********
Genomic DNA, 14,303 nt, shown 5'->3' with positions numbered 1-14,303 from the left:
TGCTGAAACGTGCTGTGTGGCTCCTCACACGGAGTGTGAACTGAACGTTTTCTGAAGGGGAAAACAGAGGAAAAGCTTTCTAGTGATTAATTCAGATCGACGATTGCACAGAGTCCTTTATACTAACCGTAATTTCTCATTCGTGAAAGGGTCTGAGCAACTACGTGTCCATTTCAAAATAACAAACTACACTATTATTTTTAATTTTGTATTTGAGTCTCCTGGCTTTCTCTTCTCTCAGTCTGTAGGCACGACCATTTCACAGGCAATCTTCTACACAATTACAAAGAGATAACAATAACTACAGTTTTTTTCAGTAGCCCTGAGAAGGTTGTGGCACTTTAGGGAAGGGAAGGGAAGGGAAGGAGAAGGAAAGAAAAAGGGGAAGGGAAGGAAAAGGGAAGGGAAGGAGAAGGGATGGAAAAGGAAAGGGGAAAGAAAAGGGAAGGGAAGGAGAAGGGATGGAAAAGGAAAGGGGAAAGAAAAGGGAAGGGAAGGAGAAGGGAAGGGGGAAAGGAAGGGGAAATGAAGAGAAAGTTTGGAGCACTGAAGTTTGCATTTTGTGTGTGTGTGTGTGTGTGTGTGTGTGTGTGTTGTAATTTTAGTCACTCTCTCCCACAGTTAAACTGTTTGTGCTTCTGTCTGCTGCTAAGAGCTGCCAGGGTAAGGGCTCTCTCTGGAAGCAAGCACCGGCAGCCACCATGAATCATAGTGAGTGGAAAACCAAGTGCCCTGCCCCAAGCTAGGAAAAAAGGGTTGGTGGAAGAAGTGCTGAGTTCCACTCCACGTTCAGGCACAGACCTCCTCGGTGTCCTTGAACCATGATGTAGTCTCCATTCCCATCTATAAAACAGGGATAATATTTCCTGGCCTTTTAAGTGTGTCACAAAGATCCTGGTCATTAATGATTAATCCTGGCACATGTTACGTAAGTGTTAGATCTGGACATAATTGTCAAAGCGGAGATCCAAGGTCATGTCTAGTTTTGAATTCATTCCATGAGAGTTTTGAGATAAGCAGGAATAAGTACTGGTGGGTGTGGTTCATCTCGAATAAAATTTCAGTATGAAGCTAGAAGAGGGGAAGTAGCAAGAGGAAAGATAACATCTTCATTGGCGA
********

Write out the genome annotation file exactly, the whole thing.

Genomic DNA, 14,303 nt, shown 5'->3' with positions numbered 1-14,303 from the left:
TGCTGAAACGTGCTGTGTGGCTCCTCACACGGAGTGTGAACTGAACGTTTTCTGAAGGGGAAAACAGAGGAAAAGCTTTCTAGTGATTAATTCAGATCGACGATTGCACAGAGTCCTTTATACTAACCGTAATTTCTCATTCGTGAAAGGGTCTGAGCAACTACGTGTCCATTTCAAAATAACAAACTACACTATTATTTTTAATTTTGTATTTGAGTCTCCTGGCTTTCTCTTCTCTCAGTCTGTAGGCACGACCATTTCACAGGCAATCTTCTACACAATTACAAAGAGATAACAATAACTACAGTTTTTTTCAGTAGCCCTGAGAAGGTTGTGGCACTTTAGGGAAGGGAAGGGAAGGGAAGGAGAAGGAAAGAAAAAGGGGAAGGGAAGGAAAAGGGAAGGGAAGGAGAAGGGATGGAAAAGGAAAGGGGAAAGAAAAGGGAAGGGAAGGAGAAGGGATGGAAAAGGAAAGGGGAAAGAAAAGGGAAGGGAAGGAGAAGGGAAGGGGGAAAGGAAGGGGAAATGAAGAGAAAGTTTGGAGCACTGAAGTTTGCATTTTGTGTGTGTGTGTGTGTGTGTGTGTGTGTGTGTTGTAATTTTAGTCACTCTCTCCCACAGTTAAACTGTTTGTGCTTCTGTCTGCTGCTAAGAGCTGCCAGGGTAAGGGCTCTCTCTGGAAGCAAGCACCGGCAGCCACCATGAATCATAGTGAGTGGAAAACCAAGTGCCCTGCCCCAAGCTAGGAAAAAAGGGTTGGTGGAAGAAGTGCTGAGTTCCACTCCACGTTCAGGCACAGACCTCCTCGGTGTCCTTGAACCATGATGTAGTCTCCATTCCCATCTATAAAACAGGGATAATATTTCCTGGCCTTTTAAGTGTGTCACAAAGATCCTGGTCATTAATGATTAATCCTGGCACATGTTACGTAAGTGTTAGATCTGGACATAATTGTCAAAGCGGAGATCCAAGGTCATGTCTAGTTTTGAATTCATTCCATGAGAGTTTTGAGATAAGCAGGAATAAGTACTGGTGGGTGTGGTTCATCTCGAATAAAATTTCAGTATGAAGCTAGAAGAGGGGAAGTAGCAAGAGGAAAGATAACATCTTCATTGGCGA